Arts come to life

By Staff
Camp "Art"-selle covers wide range of topics
Haley Aaron, Hartselle Enquirer
School may be out for the summer but last week students lined the halls and filled classrooms at the old F. E. Burleson schoolhouse, which now houses the Hartselle Fine Arts Center. Forty-six area children gathered to increase their knowledge of art, drama, dance and music at the center's second annual Camp "Art"-selle.
In keeping with the camp's patriotic theme, campers painted and drew pictures of the flag and the Statue of Liberty. They performed skits that featured Revolutionary War soldiers and explored ways to "keep America beautiful". Down the hall, strains of "Yankee Doodle Dandy" and "America the Beautiful" could be heard as campers practice their songs in music class.
The campers were split into groups according to grade level. First grades "Stars", Second grade "Stripes", Third and Fourth grade "Eagles" and Fifth grade "Liberties" rotated classes throughout the day, the sounds of shuffling feet accompanied by the ringing of the bell once used by F. E. "Fessor" Burleson to signal the end of recess at the school.
Faye Walker, Vice-President of Hartselle Historical Society and the camp's bell-ringer, enjoys the way the building's history is being passed on to the next generation. When asked what the most rewarding part of working with the program has been, she responded, "Seeing all of the young people enjoy learning and performing on the stage and preserving the building. I like to see this building looking well."
While most of the other volunteers did not have the chance to ring the historic bell, they served as teachers and assistants, helping make sure the camp was successful. Teachers included Gayle Strider, art; Jane Walker, drama; Ali Hampton, music; and members of the Hartselle Dance team. High school students assisted in classes.
Many of the camp directors and teachers spoke about the importance and need for camps such as Camp "Art" – selle.
Camp Director Angel Rollins hopes that campers and her own children will be gain a love of the arts.
"I have a 7 year old who loves baseball but he loves art too," she said. "I just want them to grow up just knowing different things in life, and to appreciate the arts. I think it's important for any child to know about that. We're planting a seed."
Local artist and camp teacher Strider said the camp helps children discover their talent. "Every child has art in them. They don't know it, but it's there. It's just born in them. They don't have to be Rembrandts," she said.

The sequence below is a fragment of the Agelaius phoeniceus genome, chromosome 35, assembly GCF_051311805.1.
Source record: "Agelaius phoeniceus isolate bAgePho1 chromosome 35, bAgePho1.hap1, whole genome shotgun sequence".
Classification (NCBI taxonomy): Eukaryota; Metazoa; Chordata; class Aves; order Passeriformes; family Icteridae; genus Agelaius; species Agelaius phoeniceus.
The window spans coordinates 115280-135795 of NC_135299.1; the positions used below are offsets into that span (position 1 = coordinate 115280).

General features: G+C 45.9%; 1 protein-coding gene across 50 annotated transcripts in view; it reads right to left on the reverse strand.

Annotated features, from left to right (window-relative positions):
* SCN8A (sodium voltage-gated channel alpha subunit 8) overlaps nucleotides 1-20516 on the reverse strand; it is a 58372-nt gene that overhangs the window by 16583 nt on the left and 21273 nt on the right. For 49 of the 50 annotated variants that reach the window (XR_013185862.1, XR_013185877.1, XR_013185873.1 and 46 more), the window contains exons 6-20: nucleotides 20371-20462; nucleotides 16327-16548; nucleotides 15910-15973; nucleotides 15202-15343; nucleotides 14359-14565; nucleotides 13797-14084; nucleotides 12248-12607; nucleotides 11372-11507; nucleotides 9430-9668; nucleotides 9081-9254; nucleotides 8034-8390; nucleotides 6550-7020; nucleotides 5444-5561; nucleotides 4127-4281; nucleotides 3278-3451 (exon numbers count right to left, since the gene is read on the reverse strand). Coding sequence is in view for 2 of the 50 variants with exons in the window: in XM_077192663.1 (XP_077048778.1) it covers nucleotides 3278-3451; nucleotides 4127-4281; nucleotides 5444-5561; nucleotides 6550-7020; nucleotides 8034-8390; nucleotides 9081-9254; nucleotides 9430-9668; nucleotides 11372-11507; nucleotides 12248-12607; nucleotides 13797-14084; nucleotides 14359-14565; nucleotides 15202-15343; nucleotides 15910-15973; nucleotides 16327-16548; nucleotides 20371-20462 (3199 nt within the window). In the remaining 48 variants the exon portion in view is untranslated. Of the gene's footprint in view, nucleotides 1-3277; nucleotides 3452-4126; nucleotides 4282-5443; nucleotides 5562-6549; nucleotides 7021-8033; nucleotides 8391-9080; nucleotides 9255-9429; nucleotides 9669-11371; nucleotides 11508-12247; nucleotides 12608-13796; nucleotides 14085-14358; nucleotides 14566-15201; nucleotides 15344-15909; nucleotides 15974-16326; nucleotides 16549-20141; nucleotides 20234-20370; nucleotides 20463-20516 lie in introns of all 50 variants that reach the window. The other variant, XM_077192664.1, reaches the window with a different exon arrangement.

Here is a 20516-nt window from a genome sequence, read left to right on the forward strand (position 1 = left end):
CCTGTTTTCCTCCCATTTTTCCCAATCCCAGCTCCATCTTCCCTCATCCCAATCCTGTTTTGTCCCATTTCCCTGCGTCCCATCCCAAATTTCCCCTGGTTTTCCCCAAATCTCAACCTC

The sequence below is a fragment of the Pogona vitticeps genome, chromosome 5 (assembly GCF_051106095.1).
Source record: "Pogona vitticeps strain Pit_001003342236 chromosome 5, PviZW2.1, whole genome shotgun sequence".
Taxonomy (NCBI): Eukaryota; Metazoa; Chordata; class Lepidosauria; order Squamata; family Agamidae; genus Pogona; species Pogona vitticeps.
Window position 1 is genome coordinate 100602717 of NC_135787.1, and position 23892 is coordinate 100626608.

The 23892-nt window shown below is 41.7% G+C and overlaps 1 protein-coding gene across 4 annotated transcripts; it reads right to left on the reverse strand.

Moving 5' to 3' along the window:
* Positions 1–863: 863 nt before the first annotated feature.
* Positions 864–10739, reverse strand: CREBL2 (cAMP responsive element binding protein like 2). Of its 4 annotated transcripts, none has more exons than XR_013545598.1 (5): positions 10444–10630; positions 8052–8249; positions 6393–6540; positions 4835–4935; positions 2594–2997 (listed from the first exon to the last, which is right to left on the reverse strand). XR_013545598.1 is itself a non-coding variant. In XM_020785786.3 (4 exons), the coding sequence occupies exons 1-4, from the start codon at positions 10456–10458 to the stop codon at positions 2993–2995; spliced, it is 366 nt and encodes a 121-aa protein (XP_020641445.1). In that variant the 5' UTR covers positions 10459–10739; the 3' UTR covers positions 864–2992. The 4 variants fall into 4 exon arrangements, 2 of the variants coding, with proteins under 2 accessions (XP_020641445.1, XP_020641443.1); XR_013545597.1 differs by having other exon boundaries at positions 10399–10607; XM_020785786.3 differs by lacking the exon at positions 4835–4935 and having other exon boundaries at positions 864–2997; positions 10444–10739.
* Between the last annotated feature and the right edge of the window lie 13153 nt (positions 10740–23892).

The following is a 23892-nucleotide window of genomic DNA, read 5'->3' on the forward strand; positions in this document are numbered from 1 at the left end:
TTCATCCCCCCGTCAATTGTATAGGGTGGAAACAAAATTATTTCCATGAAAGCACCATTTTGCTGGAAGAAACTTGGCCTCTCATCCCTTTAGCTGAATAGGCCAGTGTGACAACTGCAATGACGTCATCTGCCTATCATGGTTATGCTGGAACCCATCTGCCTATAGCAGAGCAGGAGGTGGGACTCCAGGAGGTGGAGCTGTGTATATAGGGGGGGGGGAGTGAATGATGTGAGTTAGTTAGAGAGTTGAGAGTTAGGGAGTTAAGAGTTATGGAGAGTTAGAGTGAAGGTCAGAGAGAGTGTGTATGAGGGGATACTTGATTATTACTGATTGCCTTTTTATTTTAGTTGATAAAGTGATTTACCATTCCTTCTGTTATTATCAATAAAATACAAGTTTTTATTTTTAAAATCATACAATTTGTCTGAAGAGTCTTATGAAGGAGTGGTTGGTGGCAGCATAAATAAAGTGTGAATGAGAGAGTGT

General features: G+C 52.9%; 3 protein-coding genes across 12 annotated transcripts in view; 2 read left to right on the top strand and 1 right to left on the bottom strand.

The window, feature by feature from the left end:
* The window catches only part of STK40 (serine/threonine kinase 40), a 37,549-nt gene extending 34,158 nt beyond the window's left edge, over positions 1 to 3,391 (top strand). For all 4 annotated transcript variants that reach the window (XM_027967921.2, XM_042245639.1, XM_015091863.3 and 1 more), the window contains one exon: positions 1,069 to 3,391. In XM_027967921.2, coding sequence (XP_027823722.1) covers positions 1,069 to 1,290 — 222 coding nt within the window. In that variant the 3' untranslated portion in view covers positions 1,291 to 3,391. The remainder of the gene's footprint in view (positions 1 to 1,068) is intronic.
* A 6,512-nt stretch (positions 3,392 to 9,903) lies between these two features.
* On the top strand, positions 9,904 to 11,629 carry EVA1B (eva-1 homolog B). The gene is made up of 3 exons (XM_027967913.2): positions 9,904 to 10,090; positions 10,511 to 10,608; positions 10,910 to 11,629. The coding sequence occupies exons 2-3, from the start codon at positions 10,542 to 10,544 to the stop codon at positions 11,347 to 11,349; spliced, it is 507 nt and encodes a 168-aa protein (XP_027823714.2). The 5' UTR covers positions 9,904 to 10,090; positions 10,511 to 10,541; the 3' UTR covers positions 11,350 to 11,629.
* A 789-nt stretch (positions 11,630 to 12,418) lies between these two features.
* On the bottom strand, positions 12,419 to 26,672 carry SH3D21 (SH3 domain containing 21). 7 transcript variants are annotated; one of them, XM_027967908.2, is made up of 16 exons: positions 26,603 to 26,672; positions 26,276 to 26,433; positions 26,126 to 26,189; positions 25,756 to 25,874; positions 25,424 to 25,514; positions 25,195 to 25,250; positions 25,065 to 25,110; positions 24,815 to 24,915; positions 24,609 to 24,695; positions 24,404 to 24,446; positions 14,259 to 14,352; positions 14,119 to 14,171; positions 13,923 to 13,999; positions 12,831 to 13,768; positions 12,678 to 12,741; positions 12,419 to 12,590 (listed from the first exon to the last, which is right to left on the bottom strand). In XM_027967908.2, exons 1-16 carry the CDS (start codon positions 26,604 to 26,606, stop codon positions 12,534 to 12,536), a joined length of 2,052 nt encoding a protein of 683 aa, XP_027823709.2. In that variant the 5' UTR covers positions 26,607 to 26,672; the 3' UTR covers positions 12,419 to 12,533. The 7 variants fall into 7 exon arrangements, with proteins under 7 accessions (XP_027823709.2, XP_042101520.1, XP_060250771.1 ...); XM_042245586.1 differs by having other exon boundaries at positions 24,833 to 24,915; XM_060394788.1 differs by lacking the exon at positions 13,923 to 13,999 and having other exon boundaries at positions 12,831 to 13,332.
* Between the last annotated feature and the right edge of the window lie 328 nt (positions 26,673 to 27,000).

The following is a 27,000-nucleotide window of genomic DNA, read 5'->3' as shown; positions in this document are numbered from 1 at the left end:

According to Strider camps such as these are important because exposing children to art at a young age, they gain confidence and ability. "They learn to appreciate color, they learn to appreciate form, they see things that a lot of other people don't see, and it's exciting."
The camp is special because each child has a part in the skits and songs that their group presents. "It's hard to find a skit where everybody has something to do and everybody feels like they're in it and that they're special. But I think they'll like it," drama teacher Jane Walker said.
She and other teachers also expressed the hope camps such as this will inspire more fine art programs to be developed in the schools and that art will be incorporated into the classroom.
Young campers seem pleased with their experiences at the camp.
Eagle camper Wesley George enjoyed all of the activities at camp, but art and music were two of his favorite classes.
"I like art because my mom works at a frame shop," he said. George also plays the keyboard, which is why he enjoys music. He is especially looking forward to the final recital on Thursday night, when he and other campers will sing, dance, and perform skits for their parents. The artwork of campers will line the halls of the center.
Another Eagle camper, Virginia Clark Rieger, enjoyed all of her classes, and art and dance classes were her two favorite classes. "I like to dance," she said. "We get to dance and sing different songs, so it's really fun." She also enjoyed her art class, where she worked with watercolors and other mediums during the camp. "In art I'm working on a house and it's coming along good so far," she said.
The camp took place on Monday-Thursday from 9 a.m. to 2 p.m. Registration fees were $75 for each camper. A $10 discount was available for additional siblings to attend the camp.
Several local businesses and organizations helped sponsor the camp, including Remax, Nettie's Place, Russell Lumber, Dentist Dr. David Sittason, Pepsi and the Rotary Club. The camp also received a $3,000 grant from the Alabama State Council of the Arts, which helped purchase items such as props for skits and camp t-shirts.
Plans are already being made for next year's camp, which is scheduled for last week of June and organizers hope to expand the camp into a two-week camp which will also include classes for students in junior high. Plays and programs are also presented throughout the year at the center.

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